1. Performing plovers
Many species of the plover (sub-family Charadrinnae) [photo 1] exhibit a most remarkable behaviour. Their nests, lined with grass and leaves, are usually made in a depression on the ground or simply in long grass. When sitting on her eggs, the female is almost invisible until one draws very close. If an intruder such as a hawk or fox is in the area, the bird will remain dead still until the last minute.
If it seems likely the intruder will discover the nest, the bird will suddenly rear up and run in a seemingly disorganized pattern, thus distracting the attention of the invader away from the nest, the eggs, or the chicks. As it runs, the plover begins to apparently stumble and struggle as if it has a broken leg or a broken wing, giving the impression it is disabled and defenceless.
But this performance is anything but random. As she stumbles around, the mother bird steadily and imperceptibly works her way ever further from the nest, drawing the intruder after her with the lure of an easy meal. Within a minute or two the plover is many metres away from her nest. If attacked, she will magically “recover” and fly off to a distance, watching the invader closely. When the intruder has departed, the mother bird returns to the nest.
2. Shady storks
Storks (family Ciconiidae) [photo 2] make their nests of sticks, reeds and grass, in tall trees. When the chicks hatch, their thin, featherless skin is extremely vulnerable to the direct rays of the sun. The parent bird has two responses to the high temperature problem — if water is nearby, the stork fills its large beak, returns to the nest, and douses the tiny chicks with cooling water. If this is not sufficient, the parent then performs a most remarkable feat — it stands over the young and spreads its large wings over the entire nest, thus shading the chicks from the sun’s rays! Often it will do this for hours at a time.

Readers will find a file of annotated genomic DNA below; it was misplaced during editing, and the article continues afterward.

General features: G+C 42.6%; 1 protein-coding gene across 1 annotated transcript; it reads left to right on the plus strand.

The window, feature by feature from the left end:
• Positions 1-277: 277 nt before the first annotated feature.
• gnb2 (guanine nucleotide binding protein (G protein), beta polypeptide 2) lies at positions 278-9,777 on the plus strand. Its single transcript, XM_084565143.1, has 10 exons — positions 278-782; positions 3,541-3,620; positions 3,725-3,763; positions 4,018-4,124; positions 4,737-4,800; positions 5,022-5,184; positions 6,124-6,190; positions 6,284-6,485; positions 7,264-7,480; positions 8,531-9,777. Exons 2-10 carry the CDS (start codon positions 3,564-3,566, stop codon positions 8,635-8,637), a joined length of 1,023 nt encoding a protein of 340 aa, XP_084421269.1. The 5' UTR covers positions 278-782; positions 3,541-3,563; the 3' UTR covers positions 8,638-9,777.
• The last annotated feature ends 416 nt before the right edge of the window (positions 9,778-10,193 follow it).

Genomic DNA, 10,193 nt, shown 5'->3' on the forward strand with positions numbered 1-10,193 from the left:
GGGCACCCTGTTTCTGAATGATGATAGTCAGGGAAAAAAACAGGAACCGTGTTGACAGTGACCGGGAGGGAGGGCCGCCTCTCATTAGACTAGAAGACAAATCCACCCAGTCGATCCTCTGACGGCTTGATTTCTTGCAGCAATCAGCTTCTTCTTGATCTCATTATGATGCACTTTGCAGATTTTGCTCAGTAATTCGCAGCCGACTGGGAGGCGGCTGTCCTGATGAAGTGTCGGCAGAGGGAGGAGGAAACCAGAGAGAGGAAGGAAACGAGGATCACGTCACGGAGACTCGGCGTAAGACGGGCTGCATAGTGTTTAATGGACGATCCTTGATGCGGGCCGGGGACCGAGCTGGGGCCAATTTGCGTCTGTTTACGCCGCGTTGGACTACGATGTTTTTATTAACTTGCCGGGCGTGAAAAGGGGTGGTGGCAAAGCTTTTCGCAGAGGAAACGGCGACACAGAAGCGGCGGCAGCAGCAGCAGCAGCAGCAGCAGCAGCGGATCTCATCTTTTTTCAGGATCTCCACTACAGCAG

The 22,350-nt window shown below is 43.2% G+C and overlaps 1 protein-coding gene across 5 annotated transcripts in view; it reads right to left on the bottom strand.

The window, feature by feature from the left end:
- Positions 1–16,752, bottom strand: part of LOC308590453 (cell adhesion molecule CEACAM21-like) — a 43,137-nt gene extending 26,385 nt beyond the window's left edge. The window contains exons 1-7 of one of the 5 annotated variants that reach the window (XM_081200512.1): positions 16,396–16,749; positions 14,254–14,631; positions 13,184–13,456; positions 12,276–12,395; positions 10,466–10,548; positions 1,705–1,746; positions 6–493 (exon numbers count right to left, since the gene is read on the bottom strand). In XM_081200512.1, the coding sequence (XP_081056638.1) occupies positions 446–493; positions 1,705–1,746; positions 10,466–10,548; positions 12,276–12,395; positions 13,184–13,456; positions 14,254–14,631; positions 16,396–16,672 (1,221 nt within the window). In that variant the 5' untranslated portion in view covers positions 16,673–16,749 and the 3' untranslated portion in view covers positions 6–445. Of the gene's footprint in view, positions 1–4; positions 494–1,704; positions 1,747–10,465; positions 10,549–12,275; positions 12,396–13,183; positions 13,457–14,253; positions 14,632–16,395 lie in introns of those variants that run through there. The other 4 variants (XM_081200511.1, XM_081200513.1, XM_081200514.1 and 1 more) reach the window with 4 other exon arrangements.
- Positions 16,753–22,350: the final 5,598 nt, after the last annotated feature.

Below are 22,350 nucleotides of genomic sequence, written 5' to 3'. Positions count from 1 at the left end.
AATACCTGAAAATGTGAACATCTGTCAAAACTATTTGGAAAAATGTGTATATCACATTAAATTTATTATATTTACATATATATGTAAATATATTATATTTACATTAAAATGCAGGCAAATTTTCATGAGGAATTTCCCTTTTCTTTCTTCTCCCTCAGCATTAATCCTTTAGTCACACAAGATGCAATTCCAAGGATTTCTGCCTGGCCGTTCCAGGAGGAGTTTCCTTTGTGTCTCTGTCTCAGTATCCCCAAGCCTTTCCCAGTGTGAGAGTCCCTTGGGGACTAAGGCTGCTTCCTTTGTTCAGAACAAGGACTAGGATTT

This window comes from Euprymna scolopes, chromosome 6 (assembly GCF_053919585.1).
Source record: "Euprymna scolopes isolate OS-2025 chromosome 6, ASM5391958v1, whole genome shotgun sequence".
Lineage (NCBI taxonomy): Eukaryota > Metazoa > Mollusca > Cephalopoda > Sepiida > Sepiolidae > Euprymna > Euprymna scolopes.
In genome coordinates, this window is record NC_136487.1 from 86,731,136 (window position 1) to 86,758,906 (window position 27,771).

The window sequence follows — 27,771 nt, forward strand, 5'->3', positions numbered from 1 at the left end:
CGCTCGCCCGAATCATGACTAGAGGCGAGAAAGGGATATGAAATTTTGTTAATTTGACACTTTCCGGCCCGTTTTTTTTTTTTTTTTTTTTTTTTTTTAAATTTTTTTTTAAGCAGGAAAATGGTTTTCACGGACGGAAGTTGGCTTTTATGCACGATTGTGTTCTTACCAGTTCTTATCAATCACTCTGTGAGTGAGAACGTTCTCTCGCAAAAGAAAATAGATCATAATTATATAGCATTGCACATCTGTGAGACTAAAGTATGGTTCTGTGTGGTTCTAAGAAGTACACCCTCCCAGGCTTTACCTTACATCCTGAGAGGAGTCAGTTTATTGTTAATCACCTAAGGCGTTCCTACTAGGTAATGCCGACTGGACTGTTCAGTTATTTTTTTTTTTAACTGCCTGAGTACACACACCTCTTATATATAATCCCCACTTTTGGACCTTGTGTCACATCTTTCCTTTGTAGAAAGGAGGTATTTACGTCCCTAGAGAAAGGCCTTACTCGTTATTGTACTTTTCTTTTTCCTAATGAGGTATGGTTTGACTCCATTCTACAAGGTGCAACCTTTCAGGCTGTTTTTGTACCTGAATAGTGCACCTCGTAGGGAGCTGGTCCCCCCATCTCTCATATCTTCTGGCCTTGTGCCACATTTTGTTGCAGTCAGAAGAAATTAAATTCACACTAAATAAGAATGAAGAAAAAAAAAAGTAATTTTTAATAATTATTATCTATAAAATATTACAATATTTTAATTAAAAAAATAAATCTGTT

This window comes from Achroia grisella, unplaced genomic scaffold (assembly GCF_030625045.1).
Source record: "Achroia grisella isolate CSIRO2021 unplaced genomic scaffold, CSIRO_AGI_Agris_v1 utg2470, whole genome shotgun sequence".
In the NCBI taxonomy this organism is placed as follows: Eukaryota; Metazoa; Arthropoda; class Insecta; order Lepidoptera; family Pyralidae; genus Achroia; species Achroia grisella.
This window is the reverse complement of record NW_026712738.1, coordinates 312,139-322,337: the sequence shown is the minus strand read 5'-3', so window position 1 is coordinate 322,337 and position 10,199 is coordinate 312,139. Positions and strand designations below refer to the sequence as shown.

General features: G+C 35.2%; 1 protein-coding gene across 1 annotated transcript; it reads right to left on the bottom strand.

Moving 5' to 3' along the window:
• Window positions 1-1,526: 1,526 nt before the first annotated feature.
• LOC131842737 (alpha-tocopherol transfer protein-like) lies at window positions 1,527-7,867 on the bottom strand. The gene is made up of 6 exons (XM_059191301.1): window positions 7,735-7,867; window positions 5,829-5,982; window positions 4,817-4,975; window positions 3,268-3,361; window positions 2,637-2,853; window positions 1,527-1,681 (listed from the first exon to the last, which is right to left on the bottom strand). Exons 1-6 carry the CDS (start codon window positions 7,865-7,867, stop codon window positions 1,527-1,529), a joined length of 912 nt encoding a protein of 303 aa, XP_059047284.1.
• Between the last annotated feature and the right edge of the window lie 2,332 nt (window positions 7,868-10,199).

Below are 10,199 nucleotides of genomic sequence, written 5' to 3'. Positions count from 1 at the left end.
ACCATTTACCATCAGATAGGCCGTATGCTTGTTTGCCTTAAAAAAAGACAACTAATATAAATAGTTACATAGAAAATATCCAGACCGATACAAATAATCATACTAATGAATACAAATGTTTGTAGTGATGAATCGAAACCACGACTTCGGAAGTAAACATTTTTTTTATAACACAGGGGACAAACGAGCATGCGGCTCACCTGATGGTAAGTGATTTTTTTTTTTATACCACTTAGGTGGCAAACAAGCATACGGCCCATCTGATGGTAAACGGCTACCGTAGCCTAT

How did it happen?
It is, of course, not plausible that birds, with their tiny brains, reason these sorts of behaviours out for themselves. Such behaviours are automatic and triggered by the appropriate circumstances. How and when did plovers and storks acquire these remarkable abilities?
There are only two real possibilities — one is that the programming for this behaviour was in the genetic code right from the beginning, from the first of each of the respective kinds.
The other is time plus chance: natural selection, “choosing” from the alternatives thrown up by random inherited copying mistakes, has, in a blind unthinking way, programmed this behaviour over millions of years.
Evolutionary “just so” stories are notoriously difficult to put to any sort of test. One would have to believe in an incredibly fortuitous series of mutations having to occur in the right sequence and at the right time.
The obvious alternative seems much more logical and plausible: just as a computer requires a designer and builder, so this remarkable programmed behaviour required the existence of an intelligence above and beyond itself. The Bible points to this intelligence —the Creator God.